Accordance 5.0 was released in July of 2001, a few months after the very first version of Mac OS X (Cheetah). Our efforts to Carbonize Accordance were not yet finished at that point, so we still only supported the older Mac OS. We weren’t alone, however. Very few classic Mac apps had been Carbonized at that time, and Mac OS X was still so new that very few Mac users had transitioned to it. Those few OS X early adopters knew they would have to wait for their favorite apps to become Carbonized, and since Mac OS X provided a way to run classic Mac apps, they were able to get along just fine in the interim.

A year later, the situation was very different. In that year Apple had released OS X 10.1 (Puma), which added much-needed stability, and 10.2 (Jaguar), which was the first version usable enough to encourage widespread adoption. Calls for an OS X version of Accordance got louder and more frequent as soon as Jaguar was released. Accordance 5.6 Carbon was released in October of 2002, just two months later. This meant that Accordance was the first Bible program released for Mac OS X.

Our relatively early support for Apple’s next-generation operating system proved to be a huge competitive advantage, which led many users to switch from older Mac Bible programs that appeared to be languishing. However, the transition to a new (and changing) operating system meant more than just making sure Accordance ran natively. It meant adjusting to new interface conventions, adopting new technologies, supporting new features of the operating system, etc. In other words, there would be no more “gravy” releases.

In my next Throwback Thursday post, I’ll talk about how some of the very improvements we made to Accordance 5 actually became liabilities under OS X, forcing us to make major changes to the interface of Accordance 6.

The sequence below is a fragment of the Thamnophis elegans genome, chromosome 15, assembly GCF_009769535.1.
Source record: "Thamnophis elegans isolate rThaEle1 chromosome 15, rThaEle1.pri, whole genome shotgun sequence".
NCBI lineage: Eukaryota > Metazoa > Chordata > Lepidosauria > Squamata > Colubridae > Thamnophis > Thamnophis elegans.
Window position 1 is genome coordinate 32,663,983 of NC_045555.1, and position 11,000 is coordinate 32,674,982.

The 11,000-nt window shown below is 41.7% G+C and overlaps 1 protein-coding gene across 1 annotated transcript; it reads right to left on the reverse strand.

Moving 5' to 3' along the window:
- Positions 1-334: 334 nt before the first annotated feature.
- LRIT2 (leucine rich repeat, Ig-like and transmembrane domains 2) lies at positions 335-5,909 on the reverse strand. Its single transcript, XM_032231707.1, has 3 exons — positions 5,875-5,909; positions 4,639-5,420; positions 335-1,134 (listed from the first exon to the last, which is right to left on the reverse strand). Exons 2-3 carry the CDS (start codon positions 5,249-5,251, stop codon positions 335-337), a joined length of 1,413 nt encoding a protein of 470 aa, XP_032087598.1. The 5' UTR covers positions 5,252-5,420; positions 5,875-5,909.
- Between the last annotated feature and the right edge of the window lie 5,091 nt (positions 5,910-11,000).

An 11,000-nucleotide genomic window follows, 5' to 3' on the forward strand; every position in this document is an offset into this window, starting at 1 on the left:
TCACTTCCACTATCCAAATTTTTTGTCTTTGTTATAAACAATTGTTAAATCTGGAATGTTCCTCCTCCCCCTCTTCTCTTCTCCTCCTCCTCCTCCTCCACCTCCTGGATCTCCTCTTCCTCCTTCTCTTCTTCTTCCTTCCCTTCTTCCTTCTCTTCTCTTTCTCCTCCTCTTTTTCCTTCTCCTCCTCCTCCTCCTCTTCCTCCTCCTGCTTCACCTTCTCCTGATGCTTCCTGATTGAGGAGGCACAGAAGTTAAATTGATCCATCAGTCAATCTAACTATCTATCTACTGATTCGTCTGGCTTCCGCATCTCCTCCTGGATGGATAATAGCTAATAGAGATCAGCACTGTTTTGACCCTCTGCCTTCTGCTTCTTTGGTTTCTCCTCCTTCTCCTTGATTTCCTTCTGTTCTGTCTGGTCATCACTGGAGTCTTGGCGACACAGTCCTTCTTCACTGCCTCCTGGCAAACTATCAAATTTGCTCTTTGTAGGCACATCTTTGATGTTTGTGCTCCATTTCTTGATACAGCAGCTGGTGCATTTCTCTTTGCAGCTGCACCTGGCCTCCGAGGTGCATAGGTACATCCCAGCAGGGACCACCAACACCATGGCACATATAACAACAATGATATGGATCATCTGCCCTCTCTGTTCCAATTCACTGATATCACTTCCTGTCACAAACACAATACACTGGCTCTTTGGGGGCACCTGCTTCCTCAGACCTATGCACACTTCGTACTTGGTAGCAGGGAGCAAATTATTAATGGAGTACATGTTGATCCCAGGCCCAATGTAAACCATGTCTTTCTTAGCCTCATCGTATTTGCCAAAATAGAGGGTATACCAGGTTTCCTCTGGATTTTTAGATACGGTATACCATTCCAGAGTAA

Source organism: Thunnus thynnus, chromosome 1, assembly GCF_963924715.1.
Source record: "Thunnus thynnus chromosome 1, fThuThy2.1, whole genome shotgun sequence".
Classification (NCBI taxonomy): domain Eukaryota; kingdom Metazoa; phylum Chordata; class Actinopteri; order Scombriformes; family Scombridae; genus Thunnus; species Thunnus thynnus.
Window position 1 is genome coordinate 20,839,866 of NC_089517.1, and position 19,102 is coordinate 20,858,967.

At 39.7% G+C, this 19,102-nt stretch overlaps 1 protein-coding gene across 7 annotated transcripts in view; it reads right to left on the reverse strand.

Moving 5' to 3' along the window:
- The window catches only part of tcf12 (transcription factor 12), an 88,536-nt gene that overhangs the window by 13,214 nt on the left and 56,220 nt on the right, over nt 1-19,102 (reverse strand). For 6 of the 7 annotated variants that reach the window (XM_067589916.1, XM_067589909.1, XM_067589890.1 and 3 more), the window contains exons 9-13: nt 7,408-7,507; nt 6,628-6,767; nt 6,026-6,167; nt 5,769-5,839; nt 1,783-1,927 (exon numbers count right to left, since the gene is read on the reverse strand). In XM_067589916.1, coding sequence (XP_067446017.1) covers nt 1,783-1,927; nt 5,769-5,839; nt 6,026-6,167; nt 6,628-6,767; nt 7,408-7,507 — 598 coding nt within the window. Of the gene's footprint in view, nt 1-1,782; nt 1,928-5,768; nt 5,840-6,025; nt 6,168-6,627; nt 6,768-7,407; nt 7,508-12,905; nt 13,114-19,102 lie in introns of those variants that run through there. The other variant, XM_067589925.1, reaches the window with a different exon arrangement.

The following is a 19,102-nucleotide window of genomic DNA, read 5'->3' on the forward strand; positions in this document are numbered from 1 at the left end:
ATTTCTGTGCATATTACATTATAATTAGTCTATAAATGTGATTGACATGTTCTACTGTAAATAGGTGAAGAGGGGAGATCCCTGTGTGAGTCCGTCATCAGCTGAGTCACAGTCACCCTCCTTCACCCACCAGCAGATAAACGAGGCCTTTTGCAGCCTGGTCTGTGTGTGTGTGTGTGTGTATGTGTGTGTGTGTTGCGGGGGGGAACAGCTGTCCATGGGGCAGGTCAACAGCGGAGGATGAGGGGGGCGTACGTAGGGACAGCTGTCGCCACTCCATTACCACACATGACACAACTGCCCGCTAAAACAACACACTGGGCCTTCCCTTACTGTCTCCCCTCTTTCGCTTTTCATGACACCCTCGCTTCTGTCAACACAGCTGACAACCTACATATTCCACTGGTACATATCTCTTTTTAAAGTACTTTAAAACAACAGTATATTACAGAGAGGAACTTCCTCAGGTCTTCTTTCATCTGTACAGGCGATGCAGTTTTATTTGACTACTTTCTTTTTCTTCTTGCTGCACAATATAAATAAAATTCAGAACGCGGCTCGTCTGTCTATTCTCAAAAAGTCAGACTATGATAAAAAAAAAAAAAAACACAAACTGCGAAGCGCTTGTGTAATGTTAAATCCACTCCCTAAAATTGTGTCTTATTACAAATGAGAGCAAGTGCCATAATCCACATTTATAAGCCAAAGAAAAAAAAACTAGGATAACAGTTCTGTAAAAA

Aug 6, 2014 Richard Mansfield

Read the Latest Reviews about Accordance!

Reviews There have been a number of Accordance reviews lately in the blogosphere. In case you missed any of them, here are a few highlights.

Over at the Rightly Dividing the Word of Truth blog, Nick Norelli, newly converted to the Mac, has been test driving the Accordance 10 Essential Collection. Nick writes,

“Is Accordance 10 the most powerful Bible study software on the market? I’m not the one to answer that but I can say that it’s more powerful than anything anyone will ever need. Just about everything that Accordance does, it does extremely well. Dropping hundreds of dollars on any program can be daunting, but you really get your money’s worth with the Accordance 10 Essential Collection.”

Read Nick’s full review: Accordance 10: Essential Collection


At the Missionary Geek blog, Shane Rice, a longtime Accordance user, has offered up a very thorough review of Accordance 10. At the end of his review, Shane concludes:

“I prefer to read and study the text of the Word of God, and base my studies off what is found and written therein. I study themes and I look at other material, but the Bible is always the center of my study. If that is what you are looking for, then Accordance is what you need to get the job done.”

Read Shane’s full review: Accordance 10 Bible Study Software Review


Writing for the One in Jesus blog, Jay Guin has delivered a review of Accordance, focusing specifically on the Windows version of the software released last year. In his review, Jay makes this statement: